Twenty-first century medical discourse surrounding mass hysteria outbreaks present nineteenth century hysterical mimicry in an altered modern context. To destabilize the notion of a transhistorical hysteria this thesis conducts a genealogy of hysterical mimicry by analyzing nineteenth century archival figures and adopting mimicry as a method for representing historical discontinuity. I claim that mimesis as a symptom does not refer to a stable simulation of illness, but a disruptive battle between psychiatric power and the mad. As such, my repurposing of mimicry as a genealogical approach to the archive demonstrates the interchange or forces that produced the hysteric as a transhistorical mime.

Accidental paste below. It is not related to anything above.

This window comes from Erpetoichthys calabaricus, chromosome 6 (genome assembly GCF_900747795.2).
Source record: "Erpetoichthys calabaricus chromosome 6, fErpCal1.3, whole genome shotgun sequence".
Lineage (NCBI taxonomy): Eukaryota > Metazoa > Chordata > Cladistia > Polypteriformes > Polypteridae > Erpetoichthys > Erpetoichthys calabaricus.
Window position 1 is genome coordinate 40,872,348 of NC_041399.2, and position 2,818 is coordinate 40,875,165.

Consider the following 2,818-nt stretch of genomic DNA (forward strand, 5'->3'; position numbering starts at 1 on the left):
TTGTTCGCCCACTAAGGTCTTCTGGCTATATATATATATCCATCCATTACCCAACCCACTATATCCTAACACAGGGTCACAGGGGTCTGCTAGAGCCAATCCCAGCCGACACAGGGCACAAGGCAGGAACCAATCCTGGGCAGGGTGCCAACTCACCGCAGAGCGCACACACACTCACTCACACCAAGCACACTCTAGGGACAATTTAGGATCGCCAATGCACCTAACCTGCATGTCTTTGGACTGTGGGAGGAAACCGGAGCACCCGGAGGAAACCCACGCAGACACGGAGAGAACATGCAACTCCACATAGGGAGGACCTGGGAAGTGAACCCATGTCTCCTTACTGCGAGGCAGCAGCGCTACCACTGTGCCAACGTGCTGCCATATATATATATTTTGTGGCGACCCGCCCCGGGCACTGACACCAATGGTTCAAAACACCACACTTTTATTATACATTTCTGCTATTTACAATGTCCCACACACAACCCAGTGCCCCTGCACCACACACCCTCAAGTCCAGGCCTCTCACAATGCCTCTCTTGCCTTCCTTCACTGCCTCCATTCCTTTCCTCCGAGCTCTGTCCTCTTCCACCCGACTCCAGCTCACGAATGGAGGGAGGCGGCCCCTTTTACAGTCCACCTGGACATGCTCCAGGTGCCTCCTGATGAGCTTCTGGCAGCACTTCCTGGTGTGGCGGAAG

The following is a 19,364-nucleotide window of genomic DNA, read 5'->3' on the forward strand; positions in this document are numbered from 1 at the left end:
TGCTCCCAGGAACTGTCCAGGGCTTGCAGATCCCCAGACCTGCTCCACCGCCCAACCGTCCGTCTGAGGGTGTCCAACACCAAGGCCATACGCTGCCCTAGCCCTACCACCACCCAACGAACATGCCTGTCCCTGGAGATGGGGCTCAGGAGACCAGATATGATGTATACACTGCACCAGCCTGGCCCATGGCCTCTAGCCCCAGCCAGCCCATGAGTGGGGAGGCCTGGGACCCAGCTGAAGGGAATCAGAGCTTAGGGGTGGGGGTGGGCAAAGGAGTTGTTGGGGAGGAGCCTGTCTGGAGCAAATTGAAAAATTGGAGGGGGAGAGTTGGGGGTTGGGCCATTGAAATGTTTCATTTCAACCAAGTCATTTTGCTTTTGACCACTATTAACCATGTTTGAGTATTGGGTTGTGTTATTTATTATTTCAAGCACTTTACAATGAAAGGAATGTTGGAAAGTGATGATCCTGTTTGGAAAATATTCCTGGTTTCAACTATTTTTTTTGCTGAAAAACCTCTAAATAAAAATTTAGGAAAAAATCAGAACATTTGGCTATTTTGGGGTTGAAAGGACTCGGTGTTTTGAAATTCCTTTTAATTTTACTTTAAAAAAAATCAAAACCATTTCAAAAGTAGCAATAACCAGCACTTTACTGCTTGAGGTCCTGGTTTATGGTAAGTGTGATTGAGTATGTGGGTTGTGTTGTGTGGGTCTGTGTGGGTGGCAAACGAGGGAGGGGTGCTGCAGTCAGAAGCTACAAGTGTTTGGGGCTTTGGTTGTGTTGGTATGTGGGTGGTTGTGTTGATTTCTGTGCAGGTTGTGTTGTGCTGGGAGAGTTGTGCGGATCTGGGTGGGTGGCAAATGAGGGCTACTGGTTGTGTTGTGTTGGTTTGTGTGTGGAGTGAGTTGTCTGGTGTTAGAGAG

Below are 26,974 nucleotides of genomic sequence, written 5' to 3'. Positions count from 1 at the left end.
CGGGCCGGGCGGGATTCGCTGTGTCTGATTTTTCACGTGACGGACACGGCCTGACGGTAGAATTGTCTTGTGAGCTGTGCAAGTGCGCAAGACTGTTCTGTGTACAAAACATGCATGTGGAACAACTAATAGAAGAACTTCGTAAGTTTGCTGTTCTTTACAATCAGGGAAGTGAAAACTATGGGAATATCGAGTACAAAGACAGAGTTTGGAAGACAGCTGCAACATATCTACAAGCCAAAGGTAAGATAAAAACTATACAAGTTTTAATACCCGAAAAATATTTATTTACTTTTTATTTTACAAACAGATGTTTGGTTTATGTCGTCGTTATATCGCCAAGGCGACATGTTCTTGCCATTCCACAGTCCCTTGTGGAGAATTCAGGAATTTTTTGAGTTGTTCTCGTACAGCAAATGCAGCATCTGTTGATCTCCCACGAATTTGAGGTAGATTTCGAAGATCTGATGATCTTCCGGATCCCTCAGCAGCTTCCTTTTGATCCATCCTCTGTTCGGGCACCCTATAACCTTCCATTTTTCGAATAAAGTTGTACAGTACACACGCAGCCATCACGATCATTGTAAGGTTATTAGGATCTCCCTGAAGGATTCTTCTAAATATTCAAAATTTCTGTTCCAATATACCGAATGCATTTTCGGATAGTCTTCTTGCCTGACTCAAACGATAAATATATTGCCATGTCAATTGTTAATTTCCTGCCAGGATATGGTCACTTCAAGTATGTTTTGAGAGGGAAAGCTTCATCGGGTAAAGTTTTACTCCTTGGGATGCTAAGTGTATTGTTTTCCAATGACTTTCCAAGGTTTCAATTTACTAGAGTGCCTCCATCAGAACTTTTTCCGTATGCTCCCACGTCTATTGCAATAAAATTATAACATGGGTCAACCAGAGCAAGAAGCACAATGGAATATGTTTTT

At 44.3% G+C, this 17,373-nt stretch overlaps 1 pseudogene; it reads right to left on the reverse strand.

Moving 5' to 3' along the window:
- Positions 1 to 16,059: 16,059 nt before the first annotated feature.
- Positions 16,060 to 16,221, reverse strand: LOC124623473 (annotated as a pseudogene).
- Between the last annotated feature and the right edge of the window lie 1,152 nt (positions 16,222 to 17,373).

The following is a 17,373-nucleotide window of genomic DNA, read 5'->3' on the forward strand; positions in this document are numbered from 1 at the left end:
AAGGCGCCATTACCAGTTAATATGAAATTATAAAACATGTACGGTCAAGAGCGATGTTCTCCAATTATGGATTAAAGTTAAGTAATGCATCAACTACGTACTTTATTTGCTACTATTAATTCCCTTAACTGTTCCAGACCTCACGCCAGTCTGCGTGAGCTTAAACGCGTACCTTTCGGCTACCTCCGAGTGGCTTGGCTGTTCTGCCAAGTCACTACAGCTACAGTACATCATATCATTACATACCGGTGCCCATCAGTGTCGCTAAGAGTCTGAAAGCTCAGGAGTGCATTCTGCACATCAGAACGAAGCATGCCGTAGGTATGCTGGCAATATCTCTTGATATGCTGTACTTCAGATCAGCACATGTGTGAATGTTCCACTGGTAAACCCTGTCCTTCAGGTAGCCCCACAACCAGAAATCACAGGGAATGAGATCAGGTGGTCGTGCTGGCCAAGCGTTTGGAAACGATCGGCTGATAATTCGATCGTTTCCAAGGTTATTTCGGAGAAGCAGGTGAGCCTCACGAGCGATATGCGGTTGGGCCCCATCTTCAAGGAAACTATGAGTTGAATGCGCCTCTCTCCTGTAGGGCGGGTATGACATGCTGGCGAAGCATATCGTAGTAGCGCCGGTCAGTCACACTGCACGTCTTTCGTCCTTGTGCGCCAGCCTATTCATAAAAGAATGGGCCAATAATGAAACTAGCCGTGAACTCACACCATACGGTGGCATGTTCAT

Table of Contents
Chapter 1: Miming the Archive - My Encounter with the Hysterics of St. Elizabeths Hospital...19
Chapter 2: Mimetic Transgression and Hysteria’s “Mute Surplus”... 37
Chapter 3: The Hysterical Present ...48
About this Honors Thesis
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|File download under embargo until 24 May 2020||2018-04-26||File download under embargo until 24 May 2020|